Post Office scandal: Govt to pay for the compensation of postmasters

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For the benefit of ex-Post Office employees wrongly found guilty of theft during the lengthy Horizon case, the government agreed to pay the bills.

According to the Post Office, they can’t pay for payments made by exonerated people.

Sky News reported that, after being the Post Office’s sole shareholder, the government agreed to pay.

Details will be revealed in Parliament on Tuesday.

After the meeting, it is possible to begin discussions with each individual about settlement.

Department for Business stated that postmasters are at risk of losing their lives and livelihoods.

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  • Postmasters in IT scandal to get up to £100,000

Based on data from Horizon, the Post Office has prosecuted 736 sub postmasters and sub-postmistresses in approximately one week between 2000-2014.

Some were sentenced for theft or false accounting. Others suffered financial ruin and felt marginalized by their community.

It was software that was to blame, which contained “bugs and errors” as per the High Court judgment, which invalidated many convictions.

Before campaigners could win the legal battle for their cases to be reconsidered, some died.

As more details of the scandal become public, the government’s bill continues to grow. Even though they have spent thousands on legal fees to sue sub-postmasters through court, the Post Office basically said that it couldn’t afford to cover any clearing up. It’s the responsibility of the government, as the single shareholder, to resolve the matter.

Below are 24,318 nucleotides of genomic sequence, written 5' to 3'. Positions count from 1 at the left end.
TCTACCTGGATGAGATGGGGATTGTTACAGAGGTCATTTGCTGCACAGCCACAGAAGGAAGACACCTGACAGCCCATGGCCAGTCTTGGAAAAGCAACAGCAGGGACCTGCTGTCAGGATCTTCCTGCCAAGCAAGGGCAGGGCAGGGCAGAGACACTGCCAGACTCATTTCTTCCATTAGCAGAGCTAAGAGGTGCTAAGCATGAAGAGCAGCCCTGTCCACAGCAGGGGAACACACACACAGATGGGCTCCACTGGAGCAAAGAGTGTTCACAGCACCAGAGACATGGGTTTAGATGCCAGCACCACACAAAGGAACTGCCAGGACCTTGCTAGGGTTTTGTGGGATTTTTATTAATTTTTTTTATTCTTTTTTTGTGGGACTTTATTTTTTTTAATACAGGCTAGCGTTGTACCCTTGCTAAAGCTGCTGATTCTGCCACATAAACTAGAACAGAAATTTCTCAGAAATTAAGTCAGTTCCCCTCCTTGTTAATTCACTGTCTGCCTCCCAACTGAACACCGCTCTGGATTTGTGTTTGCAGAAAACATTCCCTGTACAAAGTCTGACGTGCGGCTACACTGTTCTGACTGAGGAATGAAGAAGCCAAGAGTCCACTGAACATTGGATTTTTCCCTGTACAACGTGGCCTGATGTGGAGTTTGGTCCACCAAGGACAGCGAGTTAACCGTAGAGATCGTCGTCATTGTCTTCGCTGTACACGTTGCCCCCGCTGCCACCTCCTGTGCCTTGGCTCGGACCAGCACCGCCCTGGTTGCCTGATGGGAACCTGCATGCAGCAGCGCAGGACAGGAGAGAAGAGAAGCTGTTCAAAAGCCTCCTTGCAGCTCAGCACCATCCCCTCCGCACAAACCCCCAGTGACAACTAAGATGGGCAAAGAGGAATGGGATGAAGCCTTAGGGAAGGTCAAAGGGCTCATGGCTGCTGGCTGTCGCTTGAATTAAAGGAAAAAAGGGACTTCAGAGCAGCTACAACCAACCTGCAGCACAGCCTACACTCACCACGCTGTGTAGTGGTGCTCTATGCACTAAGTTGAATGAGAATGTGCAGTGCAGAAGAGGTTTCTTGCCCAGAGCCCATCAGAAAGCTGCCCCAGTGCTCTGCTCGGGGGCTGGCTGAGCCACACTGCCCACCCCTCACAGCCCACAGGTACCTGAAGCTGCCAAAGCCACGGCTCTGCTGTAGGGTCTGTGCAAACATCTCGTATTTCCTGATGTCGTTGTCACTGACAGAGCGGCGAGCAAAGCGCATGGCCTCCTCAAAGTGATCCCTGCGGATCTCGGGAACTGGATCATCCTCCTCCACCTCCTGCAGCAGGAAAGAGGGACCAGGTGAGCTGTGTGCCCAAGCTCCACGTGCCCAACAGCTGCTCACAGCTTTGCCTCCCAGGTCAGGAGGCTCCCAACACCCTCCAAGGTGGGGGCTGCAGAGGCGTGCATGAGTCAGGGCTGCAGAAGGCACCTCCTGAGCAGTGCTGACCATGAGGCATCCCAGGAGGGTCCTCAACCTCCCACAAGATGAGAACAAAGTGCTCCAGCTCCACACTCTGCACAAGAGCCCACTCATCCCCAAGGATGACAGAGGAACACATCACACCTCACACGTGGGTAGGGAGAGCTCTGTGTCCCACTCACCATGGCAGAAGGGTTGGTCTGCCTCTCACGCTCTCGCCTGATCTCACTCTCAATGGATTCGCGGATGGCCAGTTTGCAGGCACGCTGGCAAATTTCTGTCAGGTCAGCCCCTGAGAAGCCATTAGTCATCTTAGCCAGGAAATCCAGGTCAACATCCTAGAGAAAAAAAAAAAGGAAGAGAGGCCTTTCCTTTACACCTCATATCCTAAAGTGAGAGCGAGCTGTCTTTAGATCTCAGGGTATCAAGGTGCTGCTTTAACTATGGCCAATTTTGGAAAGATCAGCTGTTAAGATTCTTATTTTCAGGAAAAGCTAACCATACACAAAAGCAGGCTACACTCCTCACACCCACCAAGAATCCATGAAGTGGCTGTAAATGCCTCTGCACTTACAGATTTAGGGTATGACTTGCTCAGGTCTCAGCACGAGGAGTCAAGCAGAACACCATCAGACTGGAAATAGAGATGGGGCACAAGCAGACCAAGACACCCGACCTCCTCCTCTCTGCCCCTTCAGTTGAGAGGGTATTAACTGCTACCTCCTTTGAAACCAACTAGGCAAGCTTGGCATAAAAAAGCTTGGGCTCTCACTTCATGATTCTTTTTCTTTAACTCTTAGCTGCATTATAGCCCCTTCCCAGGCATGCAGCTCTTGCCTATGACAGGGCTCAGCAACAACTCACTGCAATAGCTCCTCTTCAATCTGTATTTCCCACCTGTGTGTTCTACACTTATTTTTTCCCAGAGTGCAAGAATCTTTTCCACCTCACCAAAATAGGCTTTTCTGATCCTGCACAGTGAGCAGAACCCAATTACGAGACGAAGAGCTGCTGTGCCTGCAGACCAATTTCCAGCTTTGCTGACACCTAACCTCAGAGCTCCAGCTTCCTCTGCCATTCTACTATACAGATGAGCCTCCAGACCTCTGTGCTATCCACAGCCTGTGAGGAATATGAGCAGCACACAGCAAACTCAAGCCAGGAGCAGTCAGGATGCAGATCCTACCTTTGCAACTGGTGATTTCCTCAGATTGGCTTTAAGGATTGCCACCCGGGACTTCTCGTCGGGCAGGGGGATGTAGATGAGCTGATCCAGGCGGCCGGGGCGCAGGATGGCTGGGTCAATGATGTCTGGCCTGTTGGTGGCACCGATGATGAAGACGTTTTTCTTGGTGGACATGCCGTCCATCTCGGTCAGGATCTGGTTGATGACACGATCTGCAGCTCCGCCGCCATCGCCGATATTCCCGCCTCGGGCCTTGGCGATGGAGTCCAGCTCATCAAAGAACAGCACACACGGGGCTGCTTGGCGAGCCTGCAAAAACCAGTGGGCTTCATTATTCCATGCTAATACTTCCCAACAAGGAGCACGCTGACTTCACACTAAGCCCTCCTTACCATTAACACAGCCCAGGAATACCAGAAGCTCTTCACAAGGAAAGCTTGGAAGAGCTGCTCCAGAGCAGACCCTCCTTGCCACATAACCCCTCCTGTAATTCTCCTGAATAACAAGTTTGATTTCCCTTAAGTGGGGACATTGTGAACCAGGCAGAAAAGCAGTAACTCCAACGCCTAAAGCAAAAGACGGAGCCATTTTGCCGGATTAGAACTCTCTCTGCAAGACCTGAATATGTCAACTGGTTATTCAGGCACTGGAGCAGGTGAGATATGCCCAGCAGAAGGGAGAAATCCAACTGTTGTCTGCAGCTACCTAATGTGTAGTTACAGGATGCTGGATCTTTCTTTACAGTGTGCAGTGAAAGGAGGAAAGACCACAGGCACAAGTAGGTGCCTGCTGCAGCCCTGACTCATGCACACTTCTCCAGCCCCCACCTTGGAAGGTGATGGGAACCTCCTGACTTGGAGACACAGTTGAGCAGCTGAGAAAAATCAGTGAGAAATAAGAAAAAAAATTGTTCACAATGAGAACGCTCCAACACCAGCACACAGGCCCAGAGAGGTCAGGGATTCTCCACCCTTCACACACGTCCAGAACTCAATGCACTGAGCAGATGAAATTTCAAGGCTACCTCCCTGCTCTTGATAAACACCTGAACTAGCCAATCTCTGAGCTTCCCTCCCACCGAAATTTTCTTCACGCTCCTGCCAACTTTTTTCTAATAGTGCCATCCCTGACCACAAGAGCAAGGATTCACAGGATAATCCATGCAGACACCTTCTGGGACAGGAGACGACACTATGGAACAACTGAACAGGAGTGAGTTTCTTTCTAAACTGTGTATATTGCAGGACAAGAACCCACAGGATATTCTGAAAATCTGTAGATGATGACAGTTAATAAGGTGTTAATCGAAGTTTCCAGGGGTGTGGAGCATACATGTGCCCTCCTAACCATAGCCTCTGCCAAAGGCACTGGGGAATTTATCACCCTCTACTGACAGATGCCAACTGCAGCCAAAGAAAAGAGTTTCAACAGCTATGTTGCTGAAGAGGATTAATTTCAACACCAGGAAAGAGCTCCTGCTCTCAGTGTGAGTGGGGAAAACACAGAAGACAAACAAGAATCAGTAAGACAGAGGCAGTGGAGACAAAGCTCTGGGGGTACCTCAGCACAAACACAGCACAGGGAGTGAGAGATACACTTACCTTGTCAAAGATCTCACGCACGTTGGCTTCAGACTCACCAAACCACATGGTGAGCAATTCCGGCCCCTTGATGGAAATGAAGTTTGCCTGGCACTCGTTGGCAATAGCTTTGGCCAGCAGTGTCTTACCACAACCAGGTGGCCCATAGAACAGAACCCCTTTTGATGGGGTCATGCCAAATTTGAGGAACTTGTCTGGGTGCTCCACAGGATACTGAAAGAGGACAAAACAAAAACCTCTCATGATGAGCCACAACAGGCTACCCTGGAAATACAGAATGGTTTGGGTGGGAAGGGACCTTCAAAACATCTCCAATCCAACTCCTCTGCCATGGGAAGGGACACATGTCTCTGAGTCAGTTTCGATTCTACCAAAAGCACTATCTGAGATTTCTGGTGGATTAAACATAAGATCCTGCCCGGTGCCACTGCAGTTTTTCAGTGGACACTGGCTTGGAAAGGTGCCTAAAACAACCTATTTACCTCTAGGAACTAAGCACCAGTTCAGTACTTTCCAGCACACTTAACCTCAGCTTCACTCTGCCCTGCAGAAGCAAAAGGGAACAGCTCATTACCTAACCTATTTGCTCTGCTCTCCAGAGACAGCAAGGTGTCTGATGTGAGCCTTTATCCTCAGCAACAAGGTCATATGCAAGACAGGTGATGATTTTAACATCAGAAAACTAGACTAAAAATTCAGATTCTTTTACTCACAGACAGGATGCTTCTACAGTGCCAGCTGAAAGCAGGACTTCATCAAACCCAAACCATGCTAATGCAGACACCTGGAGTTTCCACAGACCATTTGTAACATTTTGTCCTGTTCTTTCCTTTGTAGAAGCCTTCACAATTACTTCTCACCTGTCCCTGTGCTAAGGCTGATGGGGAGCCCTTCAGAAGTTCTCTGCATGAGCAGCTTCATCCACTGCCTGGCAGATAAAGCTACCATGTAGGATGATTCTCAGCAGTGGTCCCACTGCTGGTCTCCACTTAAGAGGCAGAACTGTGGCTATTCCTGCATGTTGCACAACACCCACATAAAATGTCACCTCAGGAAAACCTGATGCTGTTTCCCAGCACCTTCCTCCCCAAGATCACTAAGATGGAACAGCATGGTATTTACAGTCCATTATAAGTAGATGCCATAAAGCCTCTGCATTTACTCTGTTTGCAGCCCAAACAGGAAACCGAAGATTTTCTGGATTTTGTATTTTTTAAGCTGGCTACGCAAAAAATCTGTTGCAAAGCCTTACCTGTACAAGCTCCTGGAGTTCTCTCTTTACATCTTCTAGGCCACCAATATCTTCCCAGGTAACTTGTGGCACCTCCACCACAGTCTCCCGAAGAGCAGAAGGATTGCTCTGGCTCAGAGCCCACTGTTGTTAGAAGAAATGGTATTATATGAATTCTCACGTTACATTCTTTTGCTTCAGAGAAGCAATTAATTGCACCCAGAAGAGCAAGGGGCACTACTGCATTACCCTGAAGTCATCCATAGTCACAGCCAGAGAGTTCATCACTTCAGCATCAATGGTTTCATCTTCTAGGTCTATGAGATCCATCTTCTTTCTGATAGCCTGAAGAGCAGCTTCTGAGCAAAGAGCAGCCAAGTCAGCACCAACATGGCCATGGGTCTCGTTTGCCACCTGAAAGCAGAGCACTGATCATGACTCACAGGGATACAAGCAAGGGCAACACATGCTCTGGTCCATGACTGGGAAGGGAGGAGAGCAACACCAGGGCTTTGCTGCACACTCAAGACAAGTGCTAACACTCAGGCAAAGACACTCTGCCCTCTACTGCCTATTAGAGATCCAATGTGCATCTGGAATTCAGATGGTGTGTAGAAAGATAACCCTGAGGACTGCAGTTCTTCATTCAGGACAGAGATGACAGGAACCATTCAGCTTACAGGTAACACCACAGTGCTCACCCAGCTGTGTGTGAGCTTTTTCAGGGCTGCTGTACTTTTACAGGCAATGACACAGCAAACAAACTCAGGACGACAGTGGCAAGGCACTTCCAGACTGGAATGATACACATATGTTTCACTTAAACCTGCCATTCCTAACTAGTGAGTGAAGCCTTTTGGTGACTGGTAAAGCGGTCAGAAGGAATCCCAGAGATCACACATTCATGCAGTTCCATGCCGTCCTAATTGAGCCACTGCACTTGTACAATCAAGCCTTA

They already had agreed to the payment of costs for the program that reimburses money put in by branch managers to correct the IT errors. The bill is expected to run in the millions. Some of them are receiving cash advances.

The government is now willing to pay for any financial settlements made with people wrongly convicted.

Although money can’t cover the cost of losing your livelihood or family relationship, as well as the freedom you have, some convicted people will likely see multi-million dollar settlements.

After years of neglecting to report problems at the Post Office for decades, the government now has to tap the vast resources of taxpayers to make up the difference.

A spokesperson for the Department for Business claimed that the government was committed to resolving long-standing Horizon issues and would also provide interim compensation payments for people whose convictions have been overturned.

“We’re also trying to find out what happened through the Post Office Horizon IT Inquiry and making sure that this doesn’t happen again,” they said.

BBC News asked for comments from the Post Office.

In April’s speech, Nick Read, the chief executive of Post Office admitted: “We must accept that it was the Post Office who caused what has for some been very deep pain.

“There is no way to turn the clock back. Compensation must be paid for the pain.”

He also called on the government to pay funding to former post officers quickly and efficiently.

Already a plan was in place to offer financial redress as well as compensation, with the support of the government.

About 400 compensations had been made as of June to the affected.

“It’s been quite a 15-year journey.”

An ex-Post Office worker, who had waited 15 year for justice, celebrated his victory in November by enjoying a cup of tea and seeing his conviction overturned.

Anthony Gant, of Newtown in Powys, was wrongly convicted of false accounting back in 2007, when software showed his branch to be short of more than £14,550.

He was among six other ex-Post Office workers who had their criminal convictions reversed at Southwark Crown Court last Month.

According to Mr Gant, “It’s been an unusual 15 years.” He couldn’t believe the fact that each week, the numbers stopped adding up.

It was an error. “I was compensating my losses by topping up the account. He explained that I took out credit cards money but ended up having no cash to do it anymore. I buried my head under the sand.”

Learn more about the story of his life here.


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